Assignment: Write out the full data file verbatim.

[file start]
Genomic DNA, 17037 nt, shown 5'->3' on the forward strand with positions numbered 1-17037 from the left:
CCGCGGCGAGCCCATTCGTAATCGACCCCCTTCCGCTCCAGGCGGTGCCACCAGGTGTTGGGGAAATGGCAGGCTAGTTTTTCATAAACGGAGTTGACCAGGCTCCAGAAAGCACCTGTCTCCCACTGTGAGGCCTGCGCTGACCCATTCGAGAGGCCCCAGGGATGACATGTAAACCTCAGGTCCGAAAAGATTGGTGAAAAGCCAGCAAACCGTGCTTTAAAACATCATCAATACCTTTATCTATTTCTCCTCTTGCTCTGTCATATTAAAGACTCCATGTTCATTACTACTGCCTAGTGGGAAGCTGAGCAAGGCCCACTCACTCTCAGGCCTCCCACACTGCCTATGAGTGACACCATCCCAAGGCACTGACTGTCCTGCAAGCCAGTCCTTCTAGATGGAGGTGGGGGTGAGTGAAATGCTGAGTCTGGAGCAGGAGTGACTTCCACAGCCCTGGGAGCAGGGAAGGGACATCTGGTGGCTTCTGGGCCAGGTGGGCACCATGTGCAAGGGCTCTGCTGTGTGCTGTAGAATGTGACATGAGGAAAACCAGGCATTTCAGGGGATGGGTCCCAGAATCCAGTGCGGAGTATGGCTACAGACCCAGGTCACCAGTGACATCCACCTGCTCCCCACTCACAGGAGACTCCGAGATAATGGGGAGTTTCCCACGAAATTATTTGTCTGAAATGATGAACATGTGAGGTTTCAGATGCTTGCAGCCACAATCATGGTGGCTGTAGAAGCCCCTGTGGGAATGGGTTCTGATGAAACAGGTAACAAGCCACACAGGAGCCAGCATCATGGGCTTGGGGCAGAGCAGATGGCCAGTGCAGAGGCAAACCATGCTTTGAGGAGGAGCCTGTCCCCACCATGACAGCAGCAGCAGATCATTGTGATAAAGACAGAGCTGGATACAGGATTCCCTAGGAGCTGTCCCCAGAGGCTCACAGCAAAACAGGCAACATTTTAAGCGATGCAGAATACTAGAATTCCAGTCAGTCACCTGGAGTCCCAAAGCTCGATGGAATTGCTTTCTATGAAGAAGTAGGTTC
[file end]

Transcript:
Genomic DNA, 17037 nt, shown 5'->3' on the forward strand with positions numbered 1-17037 from the left:
CCGCGGCGAGCCCATTCGTAATCGACCCCCTTCCGCTCCAGGCGGTGCCACCAGGTGTTGGGGAAATGGCAGGCTAGTTTTTCATAAACGGAGTTGACCAGGCTCCAGAAAGCACCTGTCTCCCACTGTGAGGCCTGCGCTGACCCATTCGAGAGGCCCCAGGGATGACATGTAAACCTCAGGTCCGAAAAGATTGGTGAAAAGCCAGCAAACCGTGCTTTAAAACATCATCAATACCTTTATCTATTTCTCCTCTTGCTCTGTCATATTAAAGACTCCATGTTCATTACTACTGCCTAGTGGGAAGCTGAGCAAGGCCCACTCACTCTCAGGCCTCCCACACTGCCTATGAGTGACACCATCCCAAGGCACTGACTGTCCTGCAAGCCAGTCCTTCTAGATGGAGGTGGGGGTGAGTGAAATGCTGAGTCTGGAGCAGGAGTGACTTCCACAGCCCTGGGAGCAGGGAAGGGACATCTGGTGGCTTCTGGGCCAGGTGGGCACCATGTGCAAGGGCTCTGCTGTGTGCTGTAGAATGTGACATGAGGAAAACCAGGCATTTCAGGGGATGGGTCCCAGAATCCAGTGCGGAGTATGGCTACAGACCCAGGTCACCAGTGACATCCACCTGCTCCCCACTCACAGGAGACTCCGAGATAATGGGGAGTTTCCCACGAAATTATTTGTCTGAAATGATGAACATGTGAGGTTTCAGATGCTTGCAGCCACAATCATGGTGGCTGTAGAAGCCCCTGTGGGAATGGGTTCTGATGAAACAGGTAACAAGCCACACAGGAGCCAGCATCATGGGCTTGGGGCAGAGCAGATGGCCAGTGCAGAGGCAAACCATGCTTTGAGGAGGAGCCTGTCCCCACCATGACAGCAGCAGCAGATCATTGTGATAAAGACAGAGCTGGATACAGGATTCCCTAGGAGCTGTCCCCAGAGGCTCACAGCAAAACAGGCAACATTTTAAGCGATGCAGAATACTAGAATTCCAGTCAGTCACCTGGAGTCCCAAAGCTCGATGGAATTGCTTTCTATGAAGAAGTAGGTTC